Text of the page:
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  • Writer's pictureSpiced Cranachan

Solitude in Solo Travel

I was perusing the museum of the Cueva de Altamira yesterday and I came across an interesting phrase: those that survive are not the strongest nor the most intelligent, but those best suited to adaptation.


Of course, this was in relation to evolution. However, as I reflected on my current solo trip to Spain and my efforts to adapt to the challenges that have come my way, I felt a pang of sympathy for Homo Erectus.


Change... is hard.

Head of a Bison (replica - original dates back to Upper Paleolithic era)

This is my first time travelling by myself in quite a few years, certainly post-covid, and I've grown used to having a partner; someone who has my back and can double check every decision I make.


I miss having my best friend along for the ride.


It seems I am not particularly well-suited to change. I keep turning as if to speak to someone, especially when I get excited. I had to physically hold myself back more than once, and instead store my excitement for a detailed phone call later in the evening.

Un helado para una, por favor..

It was a last minute change that meant I was travelling to Spain on my own, and I wasn't entirely prepared for it. I grew up on the films and novels that romanticise solo travelling; the freedom of independence and the joy of discovering new friendships.


But I'm quickly discovering that these things don't come easily. They require effort, confidence and often just dumb luck.


And unfortunately for me, I had none of these for the first few days of my travels.

My view of the hills from Vispieres

To be fair, I'm sure Homo Erectus didn't isolate himself in a small village in rural Cantabria with a limited understanding of the local language and expect to come out on top. But there is a lesson to be learned from his failure to adapt.


So in an attempt to avoid my pending extinction (and after an encouraging call with my mum) I decided to make the most of my trip.


This doesn't mean I suddenly found myself surrounded by friends, fluently ordering tapas in Spanish and Eat, Pray, Love-ing my way across the country. But I did force some more effort into my days, fake a little confidence and hope that luck would turn in my favour.

Hiding behind garlic prawns and patatas bravas

The first step was dinner. It would have been easy to stay in my room, but I somehow convinced myself to go out. Apparently 7.30pm is early for dinner in Spain, which meant I didn't have any crowded restaurants to navigate. I hid at the back of a taberna and focussed on Sudoku for most of the evening - it meant I didn't have to make conversation with others nor eye contact, but I was surrounded by chatter.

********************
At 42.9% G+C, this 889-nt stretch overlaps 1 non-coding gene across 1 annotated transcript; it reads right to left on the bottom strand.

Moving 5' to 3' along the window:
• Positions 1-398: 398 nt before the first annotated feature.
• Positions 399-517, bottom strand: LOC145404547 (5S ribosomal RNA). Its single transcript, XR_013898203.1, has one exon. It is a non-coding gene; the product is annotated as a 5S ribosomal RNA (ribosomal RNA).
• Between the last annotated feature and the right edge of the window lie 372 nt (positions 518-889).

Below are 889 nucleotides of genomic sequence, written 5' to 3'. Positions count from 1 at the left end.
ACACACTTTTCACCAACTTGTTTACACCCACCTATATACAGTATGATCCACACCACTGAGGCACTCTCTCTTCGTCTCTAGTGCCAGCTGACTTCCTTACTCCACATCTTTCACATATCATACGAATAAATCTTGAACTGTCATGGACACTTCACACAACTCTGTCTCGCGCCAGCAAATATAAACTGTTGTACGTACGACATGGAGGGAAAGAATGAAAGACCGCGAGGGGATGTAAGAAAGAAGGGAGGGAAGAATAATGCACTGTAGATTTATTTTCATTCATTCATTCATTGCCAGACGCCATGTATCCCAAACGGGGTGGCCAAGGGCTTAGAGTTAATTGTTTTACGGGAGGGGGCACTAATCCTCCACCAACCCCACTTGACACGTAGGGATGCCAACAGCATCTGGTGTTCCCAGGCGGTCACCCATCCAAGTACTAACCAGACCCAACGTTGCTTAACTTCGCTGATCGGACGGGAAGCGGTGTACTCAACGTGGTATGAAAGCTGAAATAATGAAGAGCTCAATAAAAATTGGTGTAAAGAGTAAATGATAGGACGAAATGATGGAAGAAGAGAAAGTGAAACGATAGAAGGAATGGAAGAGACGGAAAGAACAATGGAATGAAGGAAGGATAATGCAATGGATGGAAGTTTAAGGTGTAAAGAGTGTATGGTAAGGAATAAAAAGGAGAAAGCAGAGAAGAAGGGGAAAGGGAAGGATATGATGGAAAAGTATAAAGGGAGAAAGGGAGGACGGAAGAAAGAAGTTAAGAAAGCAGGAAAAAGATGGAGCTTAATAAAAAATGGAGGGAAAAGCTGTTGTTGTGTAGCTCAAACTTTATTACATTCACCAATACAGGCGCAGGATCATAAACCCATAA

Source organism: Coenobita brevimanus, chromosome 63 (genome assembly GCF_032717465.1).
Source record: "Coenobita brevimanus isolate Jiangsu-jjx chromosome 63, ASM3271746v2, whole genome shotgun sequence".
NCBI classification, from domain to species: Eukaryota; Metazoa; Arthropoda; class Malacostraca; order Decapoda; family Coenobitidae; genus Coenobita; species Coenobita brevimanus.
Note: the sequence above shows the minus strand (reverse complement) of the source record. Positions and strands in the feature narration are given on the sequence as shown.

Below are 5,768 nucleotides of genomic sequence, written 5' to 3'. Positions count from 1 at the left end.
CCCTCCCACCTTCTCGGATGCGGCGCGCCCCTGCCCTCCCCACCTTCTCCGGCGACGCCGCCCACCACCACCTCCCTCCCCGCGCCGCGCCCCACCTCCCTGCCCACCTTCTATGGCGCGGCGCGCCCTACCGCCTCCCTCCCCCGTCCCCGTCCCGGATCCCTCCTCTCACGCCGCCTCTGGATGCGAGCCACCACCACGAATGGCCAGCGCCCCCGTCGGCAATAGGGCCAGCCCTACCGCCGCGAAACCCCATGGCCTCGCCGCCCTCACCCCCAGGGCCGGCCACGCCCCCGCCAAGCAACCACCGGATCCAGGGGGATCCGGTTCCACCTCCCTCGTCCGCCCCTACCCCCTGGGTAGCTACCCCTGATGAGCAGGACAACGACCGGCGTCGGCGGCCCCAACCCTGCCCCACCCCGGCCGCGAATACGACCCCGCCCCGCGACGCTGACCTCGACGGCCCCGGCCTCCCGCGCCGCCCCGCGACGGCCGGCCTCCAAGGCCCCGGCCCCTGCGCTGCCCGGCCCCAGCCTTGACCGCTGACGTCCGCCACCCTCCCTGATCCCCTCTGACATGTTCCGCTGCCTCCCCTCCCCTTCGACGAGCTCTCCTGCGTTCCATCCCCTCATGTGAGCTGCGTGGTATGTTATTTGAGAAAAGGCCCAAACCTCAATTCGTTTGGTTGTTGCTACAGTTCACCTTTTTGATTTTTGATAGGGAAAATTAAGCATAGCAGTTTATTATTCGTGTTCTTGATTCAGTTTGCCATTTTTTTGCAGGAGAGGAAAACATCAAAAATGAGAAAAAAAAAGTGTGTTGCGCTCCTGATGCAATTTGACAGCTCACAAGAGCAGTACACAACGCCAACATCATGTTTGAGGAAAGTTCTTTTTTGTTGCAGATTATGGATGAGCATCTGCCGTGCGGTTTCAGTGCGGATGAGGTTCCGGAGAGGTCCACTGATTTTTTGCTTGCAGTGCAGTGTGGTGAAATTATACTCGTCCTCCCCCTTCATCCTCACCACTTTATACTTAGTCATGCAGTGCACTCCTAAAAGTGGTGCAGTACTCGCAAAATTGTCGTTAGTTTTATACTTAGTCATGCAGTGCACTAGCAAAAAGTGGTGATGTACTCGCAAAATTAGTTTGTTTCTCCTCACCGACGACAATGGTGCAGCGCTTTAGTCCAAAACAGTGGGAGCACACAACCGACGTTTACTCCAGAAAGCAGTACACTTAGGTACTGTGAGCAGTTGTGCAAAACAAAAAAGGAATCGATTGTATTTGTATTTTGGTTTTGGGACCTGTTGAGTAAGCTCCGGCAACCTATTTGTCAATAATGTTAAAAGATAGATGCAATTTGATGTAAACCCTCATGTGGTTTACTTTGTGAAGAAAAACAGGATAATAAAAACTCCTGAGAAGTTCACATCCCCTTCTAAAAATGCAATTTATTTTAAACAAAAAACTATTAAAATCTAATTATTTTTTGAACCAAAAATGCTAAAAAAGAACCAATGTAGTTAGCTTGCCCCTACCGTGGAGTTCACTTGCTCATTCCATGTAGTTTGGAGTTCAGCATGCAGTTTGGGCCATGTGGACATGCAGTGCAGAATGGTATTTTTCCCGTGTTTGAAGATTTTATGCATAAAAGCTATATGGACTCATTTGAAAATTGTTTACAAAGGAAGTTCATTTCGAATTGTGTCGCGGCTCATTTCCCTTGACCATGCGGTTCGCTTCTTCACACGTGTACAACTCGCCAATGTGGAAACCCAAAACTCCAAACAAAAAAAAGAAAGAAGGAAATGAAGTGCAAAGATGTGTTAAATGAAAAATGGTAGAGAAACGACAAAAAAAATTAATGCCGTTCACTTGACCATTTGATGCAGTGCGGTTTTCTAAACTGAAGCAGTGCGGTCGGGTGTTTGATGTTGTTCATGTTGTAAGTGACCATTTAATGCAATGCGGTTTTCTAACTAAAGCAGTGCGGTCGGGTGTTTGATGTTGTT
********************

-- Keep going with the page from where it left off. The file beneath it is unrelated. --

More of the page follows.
I then planned out my last few days in Santander to the nth degree. I scrawled all over my map of the city and outlined exactly where I wanted to visit, explore and eat. Backpack filled with everything I could possibly need (and a few things I didn't!), I wandered from the city center to the easternmost beaches, exploring the artwork and architecture of Santander along the way.


I was alone for the vast majority of it and after a while the solitude became peaceful more than anything else.

The city was breathtaking

I don't think I could do it for long. I think I would get too lonely, and I have far too many thoughts in my head to keep to myself. But for a couple of days, it was a nice break.


I started to enjoy being alone and having every decision be my own. I could choose every meal, every destination - and I found myself people-watching much more than usual. Undistracted by company, I noticed details about others as they passed, small things. Things that I would look forward to when I returned home: banter between friends, couples holding hands, genuine laughter and heartfelt smiles.


So I suppose, solo travelling did encourage me to move outside of my comfort zone, discover a new confidence, and really take in everything going on around me. But it mainly reminded me how much I value interaction and company, and how much I miss it when it's gone.


We'll have to see if more solo travelling lies ahead. Adaptation might not come easily to me, but extinction isn't quite on the menu yet.

Monument to the Fire, 1941


2 Σχόλια


Πελάτης
20 Οκτ 2023

I thoroughly enjoyed this solo venture and your feelings throughout.. Reminds me of days past when I drove my motorcycle across the British countryside on my own and feeling the initial loneliness and home-sick feeling.

Thanks

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Πελάτης
10 Οκτ 2023

I enjoyed our long chats via phone. Got a real feel for the places you visited just through chatting. If you ever go back with someone else, at least you will have a lot to show off

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